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Harlan Lane and Feral Children

  • Georges Mounin
Part of the Topics in Contemporary Semiotics book series (TICSE, volume 158)

Abstract

Harlan Lane’s account of Victor, the wild boy captured in the woods several times between 1797 and 1800, then studied and raised by Dr. Jean-Marc Itard (Lane, 1976), is undoubtedly the best recent study of the various questions raised by this case, a very famous one, yet often exploited too quickly and too partially, according to the intellectual current of the moment.

Keywords

Sign Language Gestural Communication Permanent Brain Damage Intellectual Current Existentialist Perspective 
These keywords were added by machine and not by the authors. This process is experimental and the keywords may be updated as the learning algorithm improves.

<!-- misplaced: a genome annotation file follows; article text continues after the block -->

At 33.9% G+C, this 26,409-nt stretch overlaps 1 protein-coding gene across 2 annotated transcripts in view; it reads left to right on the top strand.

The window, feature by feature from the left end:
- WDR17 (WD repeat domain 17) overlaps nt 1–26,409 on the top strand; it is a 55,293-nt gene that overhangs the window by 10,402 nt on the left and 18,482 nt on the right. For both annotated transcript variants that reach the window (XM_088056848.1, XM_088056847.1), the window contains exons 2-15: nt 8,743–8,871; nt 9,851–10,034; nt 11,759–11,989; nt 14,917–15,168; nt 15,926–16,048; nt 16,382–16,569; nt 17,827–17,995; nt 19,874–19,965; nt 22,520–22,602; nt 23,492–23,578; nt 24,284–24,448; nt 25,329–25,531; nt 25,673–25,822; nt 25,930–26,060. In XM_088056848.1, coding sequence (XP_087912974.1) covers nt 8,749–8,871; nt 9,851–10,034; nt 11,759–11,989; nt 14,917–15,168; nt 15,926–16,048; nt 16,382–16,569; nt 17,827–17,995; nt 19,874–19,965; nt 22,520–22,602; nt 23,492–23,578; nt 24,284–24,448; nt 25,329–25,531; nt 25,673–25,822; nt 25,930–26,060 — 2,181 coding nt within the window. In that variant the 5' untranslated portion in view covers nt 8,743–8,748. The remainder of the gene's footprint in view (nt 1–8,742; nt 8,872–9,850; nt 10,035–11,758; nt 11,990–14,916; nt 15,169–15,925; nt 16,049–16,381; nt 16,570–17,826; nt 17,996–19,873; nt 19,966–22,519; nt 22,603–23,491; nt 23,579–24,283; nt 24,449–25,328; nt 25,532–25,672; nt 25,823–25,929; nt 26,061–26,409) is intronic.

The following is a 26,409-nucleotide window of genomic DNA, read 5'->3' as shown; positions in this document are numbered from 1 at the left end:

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References

  1. Ferdière, Gaston (1978). Les Mauvaises fréquentations. Paris: J. C. Simoen.Google Scholar
  2. Jespersen, Otto (1922). Language, Its Nature, Development, and Origin. London: Allen and Unwin.Google Scholar
  3. Lane, Harlan (1976). The Wild Boy ofAveyron. Cambridge: Harvard University Press.Google Scholar
  4. Pillard, Richard (1978). The Wild Boy of Burundi: A Study of an Outcast Child. New York: Random House.Google Scholar
  5. Malson, Lucien (1964). Les Enfants sauvages (coll. 10/18). Paris: Generate d’Editions.Google Scholar
  6. Mounin, Georges (1980). “Une Encyclopedic sur la communication gestuelle.” Semiotica 31 (1/2), 99–105.Google Scholar
  7. Tabouret-Keller, Andrée (1965). “Compte-rendu de Lucien Malson, Les enfants sauvages.” La Linguistique 1, 128–131.Google Scholar
  8. Taylor, E. B. (1863). “Wild men and beast children.” Anthropological Review I.Google Scholar

Copyright information

© Plenum Press, New York 1985

Authors and Affiliations

  • Georges Mounin
    • 1
  1. 1.University of ProvenceAix-MarseillesFrance

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